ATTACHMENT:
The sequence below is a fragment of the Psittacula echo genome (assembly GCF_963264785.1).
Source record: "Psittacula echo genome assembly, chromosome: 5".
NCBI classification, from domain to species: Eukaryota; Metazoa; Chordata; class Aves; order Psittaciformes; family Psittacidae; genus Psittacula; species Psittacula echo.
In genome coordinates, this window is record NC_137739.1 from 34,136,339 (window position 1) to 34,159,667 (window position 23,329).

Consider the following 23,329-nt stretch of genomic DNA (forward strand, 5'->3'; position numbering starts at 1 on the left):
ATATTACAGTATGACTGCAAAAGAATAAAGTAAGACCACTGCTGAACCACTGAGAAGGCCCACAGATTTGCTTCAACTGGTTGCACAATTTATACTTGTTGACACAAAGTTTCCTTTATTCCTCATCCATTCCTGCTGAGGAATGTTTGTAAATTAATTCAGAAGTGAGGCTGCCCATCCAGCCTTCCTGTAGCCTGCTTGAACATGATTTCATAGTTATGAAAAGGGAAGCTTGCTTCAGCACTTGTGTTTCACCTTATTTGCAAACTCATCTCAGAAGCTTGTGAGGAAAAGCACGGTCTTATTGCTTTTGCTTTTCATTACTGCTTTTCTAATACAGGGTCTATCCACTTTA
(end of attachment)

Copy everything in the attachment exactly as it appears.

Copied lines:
The sequence below is a fragment of the Psittacula echo genome (assembly GCF_963264785.1).
Source record: "Psittacula echo genome assembly, chromosome: 5".
NCBI classification, from domain to species: Eukaryota; Metazoa; Chordata; class Aves; order Psittaciformes; family Psittacidae; genus Psittacula; species Psittacula echo.
In genome coordinates, this window is record NC_137739.1 from 34,136,339 (window position 1) to 34,159,667 (window position 23,329).

Consider the following 23,329-nt stretch of genomic DNA (forward strand, 5'->3'; position numbering starts at 1 on the left):
ATATTACAGTATGACTGCAAAAGAATAAAGTAAGACCACTGCTGAACCACTGAGAAGGCCCACAGATTTGCTTCAACTGGTTGCACAATTTATACTTGTTGACACAAAGTTTCCTTTATTCCTCATCCATTCCTGCTGAGGAATGTTTGTAAATTAATTCAGAAGTGAGGCTGCCCATCCAGCCTTCCTGTAGCCTGCTTGAACATGATTTCATAGTTATGAAAAGGGAAGCTTGCTTCAGCACTTGTGTTTCACCTTATTTGCAAACTCATCTCAGAAGCTTGTGAGGAAAAGCACGGTCTTATTGCTTTTGCTTTTCATTACTGCTTTTCTAATACAGGGTCTATCCACTTTA